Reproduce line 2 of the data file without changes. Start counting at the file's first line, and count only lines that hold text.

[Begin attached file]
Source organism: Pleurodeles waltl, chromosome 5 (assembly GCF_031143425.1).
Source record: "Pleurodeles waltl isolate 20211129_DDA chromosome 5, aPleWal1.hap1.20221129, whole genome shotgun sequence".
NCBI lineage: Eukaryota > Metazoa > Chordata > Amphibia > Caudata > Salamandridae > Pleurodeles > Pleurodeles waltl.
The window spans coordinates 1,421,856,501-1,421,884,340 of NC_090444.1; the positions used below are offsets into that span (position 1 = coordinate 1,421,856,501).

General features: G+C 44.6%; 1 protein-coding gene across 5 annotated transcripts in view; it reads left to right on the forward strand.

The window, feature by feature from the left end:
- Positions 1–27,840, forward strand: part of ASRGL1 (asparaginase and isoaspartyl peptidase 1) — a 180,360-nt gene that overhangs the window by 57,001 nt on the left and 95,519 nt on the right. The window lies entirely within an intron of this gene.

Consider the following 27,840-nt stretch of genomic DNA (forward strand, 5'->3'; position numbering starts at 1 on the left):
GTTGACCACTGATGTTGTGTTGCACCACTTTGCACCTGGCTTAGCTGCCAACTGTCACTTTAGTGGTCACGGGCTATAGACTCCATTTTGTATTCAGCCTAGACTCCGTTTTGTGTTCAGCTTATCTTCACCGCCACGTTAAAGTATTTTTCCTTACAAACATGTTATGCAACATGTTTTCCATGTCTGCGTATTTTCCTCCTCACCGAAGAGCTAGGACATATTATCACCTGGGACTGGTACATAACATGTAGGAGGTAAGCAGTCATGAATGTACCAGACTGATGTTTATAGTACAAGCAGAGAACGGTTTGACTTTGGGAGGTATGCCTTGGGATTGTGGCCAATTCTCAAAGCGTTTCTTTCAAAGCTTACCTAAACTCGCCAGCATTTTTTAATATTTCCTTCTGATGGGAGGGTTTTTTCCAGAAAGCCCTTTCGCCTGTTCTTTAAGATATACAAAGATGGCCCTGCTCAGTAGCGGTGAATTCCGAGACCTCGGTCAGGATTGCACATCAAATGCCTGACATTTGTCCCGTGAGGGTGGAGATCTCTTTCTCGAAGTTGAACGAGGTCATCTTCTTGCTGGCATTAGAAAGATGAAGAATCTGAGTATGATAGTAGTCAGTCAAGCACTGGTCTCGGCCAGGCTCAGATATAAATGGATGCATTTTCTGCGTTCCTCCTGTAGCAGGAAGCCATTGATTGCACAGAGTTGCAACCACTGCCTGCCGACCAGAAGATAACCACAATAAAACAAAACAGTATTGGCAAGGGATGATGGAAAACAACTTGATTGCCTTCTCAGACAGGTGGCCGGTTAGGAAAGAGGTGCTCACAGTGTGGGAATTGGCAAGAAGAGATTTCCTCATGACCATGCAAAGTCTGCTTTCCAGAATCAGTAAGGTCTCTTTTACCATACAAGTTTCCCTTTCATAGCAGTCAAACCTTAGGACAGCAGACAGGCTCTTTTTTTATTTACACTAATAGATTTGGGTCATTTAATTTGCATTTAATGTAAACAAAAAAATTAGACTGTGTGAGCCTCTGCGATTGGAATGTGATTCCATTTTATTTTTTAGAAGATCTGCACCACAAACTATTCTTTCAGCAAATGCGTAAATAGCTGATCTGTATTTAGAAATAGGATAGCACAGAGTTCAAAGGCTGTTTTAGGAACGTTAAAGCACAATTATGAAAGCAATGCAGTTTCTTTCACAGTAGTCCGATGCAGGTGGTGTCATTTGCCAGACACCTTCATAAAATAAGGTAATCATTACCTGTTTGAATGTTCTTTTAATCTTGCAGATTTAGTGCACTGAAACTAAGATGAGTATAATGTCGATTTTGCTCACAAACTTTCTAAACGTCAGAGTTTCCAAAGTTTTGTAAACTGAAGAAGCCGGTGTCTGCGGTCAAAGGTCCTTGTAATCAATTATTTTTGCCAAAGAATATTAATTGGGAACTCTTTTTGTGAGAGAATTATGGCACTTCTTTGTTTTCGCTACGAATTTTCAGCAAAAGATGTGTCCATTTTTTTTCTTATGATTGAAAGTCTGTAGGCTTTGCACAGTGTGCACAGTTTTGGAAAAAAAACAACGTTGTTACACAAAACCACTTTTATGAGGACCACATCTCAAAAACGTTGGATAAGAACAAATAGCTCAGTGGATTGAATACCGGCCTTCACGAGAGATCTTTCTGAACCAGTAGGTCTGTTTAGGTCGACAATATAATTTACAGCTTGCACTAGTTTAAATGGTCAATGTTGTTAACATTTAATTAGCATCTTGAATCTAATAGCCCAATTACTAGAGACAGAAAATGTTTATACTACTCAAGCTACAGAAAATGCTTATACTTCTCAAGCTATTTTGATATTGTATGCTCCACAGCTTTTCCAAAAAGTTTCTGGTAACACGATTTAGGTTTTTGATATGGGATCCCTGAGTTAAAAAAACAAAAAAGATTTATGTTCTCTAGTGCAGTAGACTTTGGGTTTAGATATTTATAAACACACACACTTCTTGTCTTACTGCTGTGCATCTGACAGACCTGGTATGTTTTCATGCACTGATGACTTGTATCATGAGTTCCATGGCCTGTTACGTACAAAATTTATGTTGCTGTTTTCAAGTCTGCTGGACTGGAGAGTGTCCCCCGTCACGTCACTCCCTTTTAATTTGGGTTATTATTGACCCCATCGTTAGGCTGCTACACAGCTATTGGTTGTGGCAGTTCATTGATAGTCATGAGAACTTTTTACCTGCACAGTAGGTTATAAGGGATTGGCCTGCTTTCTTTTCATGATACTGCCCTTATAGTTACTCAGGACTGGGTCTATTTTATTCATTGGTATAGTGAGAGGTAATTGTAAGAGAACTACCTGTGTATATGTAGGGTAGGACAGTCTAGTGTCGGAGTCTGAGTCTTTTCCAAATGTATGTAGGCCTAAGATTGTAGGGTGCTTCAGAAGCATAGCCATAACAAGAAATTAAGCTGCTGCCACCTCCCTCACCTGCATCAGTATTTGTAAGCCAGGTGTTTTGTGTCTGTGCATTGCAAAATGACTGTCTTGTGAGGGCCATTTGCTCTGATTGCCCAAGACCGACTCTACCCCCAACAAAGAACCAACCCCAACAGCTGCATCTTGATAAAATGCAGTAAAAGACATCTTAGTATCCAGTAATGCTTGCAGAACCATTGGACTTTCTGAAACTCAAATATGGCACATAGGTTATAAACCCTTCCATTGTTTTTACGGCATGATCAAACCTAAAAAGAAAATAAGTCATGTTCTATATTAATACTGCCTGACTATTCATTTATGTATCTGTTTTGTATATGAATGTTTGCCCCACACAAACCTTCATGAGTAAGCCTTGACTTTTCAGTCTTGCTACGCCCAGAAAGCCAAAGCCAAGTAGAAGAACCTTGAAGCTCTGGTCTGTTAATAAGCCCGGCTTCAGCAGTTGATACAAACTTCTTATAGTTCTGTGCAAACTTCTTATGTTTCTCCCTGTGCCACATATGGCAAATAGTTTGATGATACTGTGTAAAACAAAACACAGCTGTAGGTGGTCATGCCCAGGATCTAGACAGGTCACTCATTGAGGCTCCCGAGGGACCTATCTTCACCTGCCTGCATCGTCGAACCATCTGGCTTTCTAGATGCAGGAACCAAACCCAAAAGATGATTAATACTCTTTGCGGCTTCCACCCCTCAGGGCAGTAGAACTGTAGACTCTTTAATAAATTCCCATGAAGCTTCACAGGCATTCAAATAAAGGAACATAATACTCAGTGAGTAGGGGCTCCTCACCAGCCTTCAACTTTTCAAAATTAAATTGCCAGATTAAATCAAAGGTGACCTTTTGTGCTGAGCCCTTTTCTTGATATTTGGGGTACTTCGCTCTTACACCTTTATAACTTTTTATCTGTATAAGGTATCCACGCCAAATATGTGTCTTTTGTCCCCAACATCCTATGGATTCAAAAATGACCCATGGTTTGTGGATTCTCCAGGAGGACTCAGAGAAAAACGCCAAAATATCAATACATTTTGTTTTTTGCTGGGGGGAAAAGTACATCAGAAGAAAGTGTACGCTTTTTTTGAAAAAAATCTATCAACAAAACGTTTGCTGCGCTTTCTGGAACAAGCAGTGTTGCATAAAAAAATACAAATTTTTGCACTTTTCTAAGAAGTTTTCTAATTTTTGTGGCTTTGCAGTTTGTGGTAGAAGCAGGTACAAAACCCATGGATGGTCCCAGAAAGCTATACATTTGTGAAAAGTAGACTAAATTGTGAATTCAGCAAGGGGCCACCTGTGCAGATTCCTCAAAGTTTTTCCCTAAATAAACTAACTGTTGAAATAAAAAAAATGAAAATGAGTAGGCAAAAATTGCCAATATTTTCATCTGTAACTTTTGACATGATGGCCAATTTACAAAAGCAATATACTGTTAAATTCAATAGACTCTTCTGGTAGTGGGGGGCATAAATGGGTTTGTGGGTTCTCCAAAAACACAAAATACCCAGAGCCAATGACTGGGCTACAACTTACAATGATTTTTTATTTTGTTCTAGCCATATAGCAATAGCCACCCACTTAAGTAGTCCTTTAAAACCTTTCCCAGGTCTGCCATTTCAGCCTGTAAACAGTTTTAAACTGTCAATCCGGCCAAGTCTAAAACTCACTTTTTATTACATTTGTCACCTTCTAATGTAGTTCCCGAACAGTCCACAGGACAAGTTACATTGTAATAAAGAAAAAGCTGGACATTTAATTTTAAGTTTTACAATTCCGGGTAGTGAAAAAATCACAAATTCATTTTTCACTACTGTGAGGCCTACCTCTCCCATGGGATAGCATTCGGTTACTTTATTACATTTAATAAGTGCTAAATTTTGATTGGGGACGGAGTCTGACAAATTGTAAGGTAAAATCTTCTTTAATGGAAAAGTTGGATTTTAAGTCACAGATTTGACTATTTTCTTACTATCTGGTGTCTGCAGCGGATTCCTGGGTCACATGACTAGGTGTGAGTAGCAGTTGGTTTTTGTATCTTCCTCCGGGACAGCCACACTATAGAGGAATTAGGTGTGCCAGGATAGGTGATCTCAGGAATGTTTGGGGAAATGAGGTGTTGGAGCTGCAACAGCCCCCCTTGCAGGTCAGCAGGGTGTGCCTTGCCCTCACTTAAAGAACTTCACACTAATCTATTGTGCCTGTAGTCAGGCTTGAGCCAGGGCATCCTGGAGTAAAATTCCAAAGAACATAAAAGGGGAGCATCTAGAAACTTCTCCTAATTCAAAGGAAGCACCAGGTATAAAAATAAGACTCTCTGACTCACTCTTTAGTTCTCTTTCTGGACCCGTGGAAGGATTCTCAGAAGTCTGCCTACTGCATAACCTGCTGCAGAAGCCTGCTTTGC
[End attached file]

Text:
Source record: "Pleurodeles waltl isolate 20211129_DDA chromosome 5, aPleWal1.hap1.20221129, whole genome shotgun sequence".